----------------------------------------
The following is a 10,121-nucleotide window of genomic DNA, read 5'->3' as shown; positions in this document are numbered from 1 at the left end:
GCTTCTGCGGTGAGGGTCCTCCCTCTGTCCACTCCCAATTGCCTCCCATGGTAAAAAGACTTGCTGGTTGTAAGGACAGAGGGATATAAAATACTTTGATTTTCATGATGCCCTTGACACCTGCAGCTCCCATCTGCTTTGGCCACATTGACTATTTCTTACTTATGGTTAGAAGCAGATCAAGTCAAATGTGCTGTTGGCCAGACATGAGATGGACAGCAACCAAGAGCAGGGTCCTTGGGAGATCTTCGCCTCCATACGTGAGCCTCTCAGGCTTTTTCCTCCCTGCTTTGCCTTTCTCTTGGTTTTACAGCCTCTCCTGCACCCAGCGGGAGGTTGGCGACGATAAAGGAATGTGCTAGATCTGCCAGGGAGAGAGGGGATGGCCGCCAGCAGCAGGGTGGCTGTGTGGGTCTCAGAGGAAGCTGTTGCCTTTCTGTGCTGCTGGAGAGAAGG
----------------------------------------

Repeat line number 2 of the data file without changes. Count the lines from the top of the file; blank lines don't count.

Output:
GCTTCTGCGGTGAGGGTCCTCCCTCTGTCCACTCCCAATTGCCTCCCATGGTAAAAAGACTTGCTGGTTGTAAGGACAGAGGGATATAAAATACTTTGATTTTCATGATGCCCTTGACACCTGCAGCTCCCATCTGCTTTGGCCACATTGACTATTTCTTACTTATGGTTAGAAGCAGATCAAGTCAAATGTGCTGTTGGCCAGACATGAGATGGACAGCAACCAAGAGCAGGGTCCTTGGGAGATCTTCGCCTCCATACGTGAGCCTCTCAGGCTTTTTCCTCCCTGCTTTGCCTTTCTCTTGGTTTTACAGCCTCTCCTGCACCCAGCGGGAGGTTGGCGACGATAAAGGAATGTGCTAGATCTGCCAGGGAGAGAGGGGATGGCCGCCAGCAGCAGGGTGGCTGTGTGGGTCTCAGAGGAAGCTGTTGCCTTTCTGTGCTGCTGGAGAGAAGG